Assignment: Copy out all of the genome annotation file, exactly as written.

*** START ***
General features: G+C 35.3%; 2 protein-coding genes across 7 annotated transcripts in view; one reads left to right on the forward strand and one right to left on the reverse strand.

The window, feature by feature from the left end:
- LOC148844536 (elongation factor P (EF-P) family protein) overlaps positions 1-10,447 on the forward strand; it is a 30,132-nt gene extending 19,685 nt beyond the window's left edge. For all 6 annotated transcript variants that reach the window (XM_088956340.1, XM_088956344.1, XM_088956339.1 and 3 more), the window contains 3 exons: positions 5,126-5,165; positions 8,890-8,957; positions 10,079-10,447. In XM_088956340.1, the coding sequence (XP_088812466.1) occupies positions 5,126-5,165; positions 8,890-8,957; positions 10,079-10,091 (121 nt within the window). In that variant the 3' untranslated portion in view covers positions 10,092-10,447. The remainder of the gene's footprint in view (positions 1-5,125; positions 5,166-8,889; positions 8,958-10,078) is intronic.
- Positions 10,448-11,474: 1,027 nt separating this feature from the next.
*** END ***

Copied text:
General features: G+C 35.3%; 2 protein-coding genes across 7 annotated transcripts in view; one reads left to right on the forward strand and one right to left on the reverse strand.

The window, feature by feature from the left end:
- LOC148844536 (elongation factor P (EF-P) family protein) overlaps positions 1-10,447 on the forward strand; it is a 30,132-nt gene extending 19,685 nt beyond the window's left edge. For all 6 annotated transcript variants that reach the window (XM_088956340.1, XM_088956344.1, XM_088956339.1 and 3 more), the window contains 3 exons: positions 5,126-5,165; positions 8,890-8,957; positions 10,079-10,447. In XM_088956340.1, the coding sequence (XP_088812466.1) occupies positions 5,126-5,165; positions 8,890-8,957; positions 10,079-10,091 (121 nt within the window). In that variant the 3' untranslated portion in view covers positions 10,092-10,447. The remainder of the gene's footprint in view (positions 1-5,125; positions 5,166-8,889; positions 8,958-10,078) is intronic.
- Positions 10,448-11,474: 1,027 nt separating this feature from the next.